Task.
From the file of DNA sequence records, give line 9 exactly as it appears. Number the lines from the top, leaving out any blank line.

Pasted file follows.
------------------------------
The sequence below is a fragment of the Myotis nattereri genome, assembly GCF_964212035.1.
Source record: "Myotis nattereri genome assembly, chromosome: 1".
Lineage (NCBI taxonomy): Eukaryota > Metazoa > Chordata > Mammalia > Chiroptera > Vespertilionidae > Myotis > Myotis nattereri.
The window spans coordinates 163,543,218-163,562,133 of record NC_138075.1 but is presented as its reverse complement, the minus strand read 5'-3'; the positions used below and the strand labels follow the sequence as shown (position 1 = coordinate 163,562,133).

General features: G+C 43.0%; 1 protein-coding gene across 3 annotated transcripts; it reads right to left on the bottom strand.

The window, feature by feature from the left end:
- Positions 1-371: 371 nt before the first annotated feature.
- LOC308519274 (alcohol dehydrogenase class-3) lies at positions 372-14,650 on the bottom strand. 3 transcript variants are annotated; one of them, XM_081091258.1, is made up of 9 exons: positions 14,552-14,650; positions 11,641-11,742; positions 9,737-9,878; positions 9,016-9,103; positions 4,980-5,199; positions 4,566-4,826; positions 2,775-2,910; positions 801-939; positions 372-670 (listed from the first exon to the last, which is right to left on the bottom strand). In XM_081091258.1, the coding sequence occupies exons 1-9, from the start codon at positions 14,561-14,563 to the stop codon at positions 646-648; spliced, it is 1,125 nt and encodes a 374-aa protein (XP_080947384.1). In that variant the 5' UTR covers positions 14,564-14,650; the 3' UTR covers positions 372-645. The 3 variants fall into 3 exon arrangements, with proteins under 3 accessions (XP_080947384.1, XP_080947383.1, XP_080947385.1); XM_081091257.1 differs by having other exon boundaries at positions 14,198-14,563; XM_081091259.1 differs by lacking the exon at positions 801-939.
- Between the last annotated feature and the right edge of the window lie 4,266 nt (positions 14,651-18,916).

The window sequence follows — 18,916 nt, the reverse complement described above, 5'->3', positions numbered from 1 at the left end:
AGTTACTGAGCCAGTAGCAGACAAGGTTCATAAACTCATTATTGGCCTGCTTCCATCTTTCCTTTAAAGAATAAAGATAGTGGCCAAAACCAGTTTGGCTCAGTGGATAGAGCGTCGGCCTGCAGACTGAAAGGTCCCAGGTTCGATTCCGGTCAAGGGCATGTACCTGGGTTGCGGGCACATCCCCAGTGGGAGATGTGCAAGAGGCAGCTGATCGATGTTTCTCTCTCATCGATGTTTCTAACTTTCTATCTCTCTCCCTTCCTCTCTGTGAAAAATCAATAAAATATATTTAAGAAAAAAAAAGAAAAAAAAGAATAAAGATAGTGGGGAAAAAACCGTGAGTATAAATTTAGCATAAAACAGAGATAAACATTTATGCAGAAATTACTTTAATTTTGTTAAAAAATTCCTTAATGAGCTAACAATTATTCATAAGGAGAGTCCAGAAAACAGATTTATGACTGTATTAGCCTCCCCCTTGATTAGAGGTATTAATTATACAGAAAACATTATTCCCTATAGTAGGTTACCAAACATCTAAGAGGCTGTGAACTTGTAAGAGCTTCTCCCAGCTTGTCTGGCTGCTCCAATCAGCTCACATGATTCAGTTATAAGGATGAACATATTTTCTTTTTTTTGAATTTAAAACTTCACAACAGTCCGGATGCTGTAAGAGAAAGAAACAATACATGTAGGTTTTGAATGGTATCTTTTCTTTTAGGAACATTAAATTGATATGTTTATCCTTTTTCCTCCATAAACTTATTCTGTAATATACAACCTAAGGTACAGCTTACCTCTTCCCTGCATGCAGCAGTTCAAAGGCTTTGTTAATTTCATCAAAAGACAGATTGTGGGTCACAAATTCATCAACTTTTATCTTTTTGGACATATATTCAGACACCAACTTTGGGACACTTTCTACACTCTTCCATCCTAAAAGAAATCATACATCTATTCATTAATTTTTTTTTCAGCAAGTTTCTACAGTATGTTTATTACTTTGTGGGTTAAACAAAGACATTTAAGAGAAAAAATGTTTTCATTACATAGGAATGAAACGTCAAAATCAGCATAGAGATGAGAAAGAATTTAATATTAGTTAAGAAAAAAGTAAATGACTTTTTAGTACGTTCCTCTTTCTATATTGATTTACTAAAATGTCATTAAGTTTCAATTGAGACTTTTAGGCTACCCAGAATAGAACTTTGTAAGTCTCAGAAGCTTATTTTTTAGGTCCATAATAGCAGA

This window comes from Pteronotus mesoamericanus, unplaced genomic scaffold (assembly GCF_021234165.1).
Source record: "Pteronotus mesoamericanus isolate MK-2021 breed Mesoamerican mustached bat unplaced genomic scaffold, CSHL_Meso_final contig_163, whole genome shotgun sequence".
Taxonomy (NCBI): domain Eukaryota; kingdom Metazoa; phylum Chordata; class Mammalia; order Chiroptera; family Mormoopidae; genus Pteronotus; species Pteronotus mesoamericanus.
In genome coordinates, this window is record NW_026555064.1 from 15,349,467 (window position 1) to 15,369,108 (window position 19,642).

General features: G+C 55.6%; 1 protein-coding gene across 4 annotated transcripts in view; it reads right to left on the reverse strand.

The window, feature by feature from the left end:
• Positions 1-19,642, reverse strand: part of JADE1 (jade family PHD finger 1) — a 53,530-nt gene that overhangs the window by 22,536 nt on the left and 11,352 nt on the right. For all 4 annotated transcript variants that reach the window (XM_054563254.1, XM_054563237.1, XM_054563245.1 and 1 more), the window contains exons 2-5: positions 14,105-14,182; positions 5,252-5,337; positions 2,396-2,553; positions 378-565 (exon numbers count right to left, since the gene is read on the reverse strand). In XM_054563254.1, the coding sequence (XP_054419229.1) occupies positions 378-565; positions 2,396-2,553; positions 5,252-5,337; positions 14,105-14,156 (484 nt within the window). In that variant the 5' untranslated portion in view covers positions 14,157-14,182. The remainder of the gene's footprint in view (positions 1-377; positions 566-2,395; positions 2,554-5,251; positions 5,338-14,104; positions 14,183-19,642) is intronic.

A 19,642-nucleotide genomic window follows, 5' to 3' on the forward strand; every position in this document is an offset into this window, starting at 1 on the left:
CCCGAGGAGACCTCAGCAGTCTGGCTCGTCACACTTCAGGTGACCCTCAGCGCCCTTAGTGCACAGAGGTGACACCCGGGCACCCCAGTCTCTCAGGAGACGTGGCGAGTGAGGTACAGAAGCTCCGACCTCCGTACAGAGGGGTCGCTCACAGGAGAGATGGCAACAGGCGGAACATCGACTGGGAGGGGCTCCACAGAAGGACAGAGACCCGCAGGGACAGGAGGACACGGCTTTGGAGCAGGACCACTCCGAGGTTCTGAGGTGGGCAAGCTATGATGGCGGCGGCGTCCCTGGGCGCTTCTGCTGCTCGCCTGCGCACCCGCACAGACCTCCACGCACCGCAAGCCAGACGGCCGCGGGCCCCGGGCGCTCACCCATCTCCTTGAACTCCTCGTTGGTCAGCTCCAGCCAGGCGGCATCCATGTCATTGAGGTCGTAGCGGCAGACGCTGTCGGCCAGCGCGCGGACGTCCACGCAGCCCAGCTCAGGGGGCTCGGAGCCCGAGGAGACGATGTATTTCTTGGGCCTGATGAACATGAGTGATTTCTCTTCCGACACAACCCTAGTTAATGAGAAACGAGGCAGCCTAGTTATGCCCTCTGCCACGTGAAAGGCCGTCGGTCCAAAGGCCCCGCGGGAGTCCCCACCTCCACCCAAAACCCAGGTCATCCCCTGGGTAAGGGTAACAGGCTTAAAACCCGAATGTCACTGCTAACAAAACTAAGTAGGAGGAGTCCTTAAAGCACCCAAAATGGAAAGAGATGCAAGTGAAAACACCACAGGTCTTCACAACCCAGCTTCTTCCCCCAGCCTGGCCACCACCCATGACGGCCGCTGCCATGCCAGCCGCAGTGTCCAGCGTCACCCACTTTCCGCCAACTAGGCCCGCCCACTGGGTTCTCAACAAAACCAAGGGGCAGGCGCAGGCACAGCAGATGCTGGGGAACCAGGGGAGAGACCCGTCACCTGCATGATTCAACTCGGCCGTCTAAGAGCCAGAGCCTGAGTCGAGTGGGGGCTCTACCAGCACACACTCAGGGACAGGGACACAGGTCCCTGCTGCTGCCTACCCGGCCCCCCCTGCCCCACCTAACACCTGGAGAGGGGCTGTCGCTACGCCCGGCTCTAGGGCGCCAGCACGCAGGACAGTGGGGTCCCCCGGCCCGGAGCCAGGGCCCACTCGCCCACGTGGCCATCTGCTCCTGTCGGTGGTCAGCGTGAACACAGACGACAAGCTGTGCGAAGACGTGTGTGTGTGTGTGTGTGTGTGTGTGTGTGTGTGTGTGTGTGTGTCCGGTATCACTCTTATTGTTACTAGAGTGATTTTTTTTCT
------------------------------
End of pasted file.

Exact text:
- Between the last annotated feature and the right edge of the window lie 4,266 nt (positions 14,651-18,916).